If so, that was time optimism, too.
And perhaps a dash of regular procrastination, or perhaps neurodivergence. ¯\(ツ)/¯
Not pacing yourself in exercise
This one, I'm guessing not as many can relate to, but I want you to imagine the misery. It will teach you the needed lesson here.
If you've ever overestimated how long you'd be able to last jogging or walking and ran out of steam still a mile from your house...
If you've ever had to practically crawl the last 10 blocks home, and then up THREE flights of stairs before you could sit down, stretch, and drink water...
Well, that might be a cardio fallacy more than a planning fallacy, but the two have to be cousins, at least. 😝
How to Avoid Falling Prey to the Planning Fallacy
Most cognitive biases aren't something you can just instantly vanish from your thought processes. (Life would be so much easier if you could!)
But once you're aware of them, you can implement practices and exercises to help you combat your brain's natural tendency towards them.
Here are a few ways to do that with the planning fallacy, so you can stop overplanning, overcommitting, and falling behind.
Complete a time audit
The first way to start combatting the planning fallacy and your tendency to underestimate how long things take is to complete a time audit. Most people rarely take the time to figure out, precisely and intentionally, how long things take.
So when it's time to start planning, they have nothing but guesses to go off of.
Of course it won't be accurate!
So completing a time audit and tracking your time for a short period of time will give you a baseline to use in future planning. If you've never done one, try our free Practical Productivity Time Audit to figure out estimates for all your regularly recurring tasks to get a realistic view of your days.
Use ongoing time tracking
While it's not necessary to track all of your time beyond an initial time audit, it can be really helpful. As I've mentioned in other posts, I track as much of my "intentional time" as possible. Not just client work. Not just work. Whenever I'm spending my time intentionally.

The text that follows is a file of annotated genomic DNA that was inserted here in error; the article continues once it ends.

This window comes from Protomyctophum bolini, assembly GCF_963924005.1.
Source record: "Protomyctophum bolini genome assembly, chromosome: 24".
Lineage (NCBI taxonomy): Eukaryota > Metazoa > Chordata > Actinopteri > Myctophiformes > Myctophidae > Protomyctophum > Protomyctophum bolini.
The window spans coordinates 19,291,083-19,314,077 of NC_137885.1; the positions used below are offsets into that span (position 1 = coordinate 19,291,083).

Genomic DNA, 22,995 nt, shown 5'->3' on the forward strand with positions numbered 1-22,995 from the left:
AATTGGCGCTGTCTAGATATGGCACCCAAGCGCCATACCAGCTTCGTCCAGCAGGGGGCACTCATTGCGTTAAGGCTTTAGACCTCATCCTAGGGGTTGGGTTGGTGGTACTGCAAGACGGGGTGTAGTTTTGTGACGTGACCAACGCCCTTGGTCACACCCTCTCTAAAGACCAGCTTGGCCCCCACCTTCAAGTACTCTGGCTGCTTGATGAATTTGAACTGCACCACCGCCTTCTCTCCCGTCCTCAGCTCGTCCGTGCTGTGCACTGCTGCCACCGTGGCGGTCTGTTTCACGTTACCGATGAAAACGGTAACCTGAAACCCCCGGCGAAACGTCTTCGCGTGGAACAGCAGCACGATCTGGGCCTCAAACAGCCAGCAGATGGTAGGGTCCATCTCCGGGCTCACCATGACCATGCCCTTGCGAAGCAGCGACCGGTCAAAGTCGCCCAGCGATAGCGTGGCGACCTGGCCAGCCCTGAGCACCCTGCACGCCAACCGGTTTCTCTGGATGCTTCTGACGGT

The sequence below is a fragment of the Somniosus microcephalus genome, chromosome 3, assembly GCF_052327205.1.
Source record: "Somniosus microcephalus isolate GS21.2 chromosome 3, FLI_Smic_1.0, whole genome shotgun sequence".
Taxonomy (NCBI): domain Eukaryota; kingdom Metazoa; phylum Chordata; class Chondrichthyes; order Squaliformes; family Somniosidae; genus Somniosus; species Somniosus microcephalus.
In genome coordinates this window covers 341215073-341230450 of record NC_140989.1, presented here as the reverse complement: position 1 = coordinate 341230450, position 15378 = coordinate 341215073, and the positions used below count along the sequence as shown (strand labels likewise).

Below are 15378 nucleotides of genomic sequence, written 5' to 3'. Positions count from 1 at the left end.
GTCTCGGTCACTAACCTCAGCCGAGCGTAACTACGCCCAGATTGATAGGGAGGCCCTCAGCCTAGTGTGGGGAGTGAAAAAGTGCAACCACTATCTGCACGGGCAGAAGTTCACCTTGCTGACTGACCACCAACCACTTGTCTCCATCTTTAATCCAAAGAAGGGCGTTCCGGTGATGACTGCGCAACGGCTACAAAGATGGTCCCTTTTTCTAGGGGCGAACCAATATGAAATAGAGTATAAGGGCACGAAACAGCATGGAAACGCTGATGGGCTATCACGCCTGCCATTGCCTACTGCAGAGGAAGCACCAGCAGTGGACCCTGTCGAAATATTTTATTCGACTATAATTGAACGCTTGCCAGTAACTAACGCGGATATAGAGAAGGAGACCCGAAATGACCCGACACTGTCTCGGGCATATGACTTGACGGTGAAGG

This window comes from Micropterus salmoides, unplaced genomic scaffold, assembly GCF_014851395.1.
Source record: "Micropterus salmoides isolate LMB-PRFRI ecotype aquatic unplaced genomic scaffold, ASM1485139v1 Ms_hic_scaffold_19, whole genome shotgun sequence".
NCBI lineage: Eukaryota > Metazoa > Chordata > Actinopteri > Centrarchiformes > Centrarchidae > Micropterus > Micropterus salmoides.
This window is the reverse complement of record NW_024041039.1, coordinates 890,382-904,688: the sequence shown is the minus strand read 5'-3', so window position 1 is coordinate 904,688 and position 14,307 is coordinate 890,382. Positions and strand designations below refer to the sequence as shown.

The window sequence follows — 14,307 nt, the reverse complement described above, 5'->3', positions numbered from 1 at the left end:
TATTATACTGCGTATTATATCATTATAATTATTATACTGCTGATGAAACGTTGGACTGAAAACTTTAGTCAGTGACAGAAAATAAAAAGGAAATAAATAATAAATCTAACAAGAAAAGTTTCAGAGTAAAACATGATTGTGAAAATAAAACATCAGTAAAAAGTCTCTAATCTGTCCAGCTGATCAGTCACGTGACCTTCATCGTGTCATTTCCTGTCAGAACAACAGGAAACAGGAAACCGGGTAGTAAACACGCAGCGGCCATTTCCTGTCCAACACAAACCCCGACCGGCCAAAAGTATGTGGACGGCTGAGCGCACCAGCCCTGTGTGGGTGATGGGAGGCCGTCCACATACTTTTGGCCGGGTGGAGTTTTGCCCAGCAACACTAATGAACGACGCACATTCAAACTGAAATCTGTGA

This helps me stay mindful of how long things take on an ongoing basis. I now have a good enough idea of how long different types of tasks take that I can plan fairly accurately, and keep on eye on when that changes. It's like time budgeting.
Build in buffer time
Another thing that's been helpful to me? Making sure to build in lots of buffer time.
My buffer time exists on two levels:
First, when I'm estimating how long things take, I round up to the nearest 10 minutes. This helps combat the tendency to underestimate how long things take.
Second of all, I build in buffers of 15-30 minutes in between important things on my schedule. That way, if a task does go over the time I've given myself for it, I can go a few minutes over before cutting into the next thing on my calendar.
Practice energy management
Regulars around here know how much I love energy management and tracking energy in addition to time. This is because how long something takes in terms of time depends on how much energy you can bring to it.
By practicing energy management, you can figure out how much energy something takes in addition to how much time it takes. And that way you can figure out the best time of day to do the task in addition to how much time it will take to do it.
Break projects down
It's really hard to estimate how long a large project will take as a whole. If I asked you how many hours it takes to build and launch a new course, would you know? I've probably done it a dozen times and I still wouldn't know off the top of my head.
However, I do know that outlining a course sales page takes about an hour and a half. And that I can write an email in 30-45 minutes. And that it takes me 45 minutes to outline a webinar presentation.
Breaking the launch down into the individual tasks makes it much easier to estimate. Then just add it all up!
Banish energy hangovers with energy management
Tracking and managing your energy can straight-up change your life, without having to change much at all (no ridiculous productivity hacks needed!)
By better understanding your natural energy, peak hours, and existing habits, you can take advantage of it all to unlock new levels of productivity.
Get started today with my free energy management tracker!
From time optimism to time realism
Listen, I'm a positive person. I have no problem with optimism. But let's make it realistic optimism.
Learn how long things will take, and then be optimistic you can find the time for it. 😀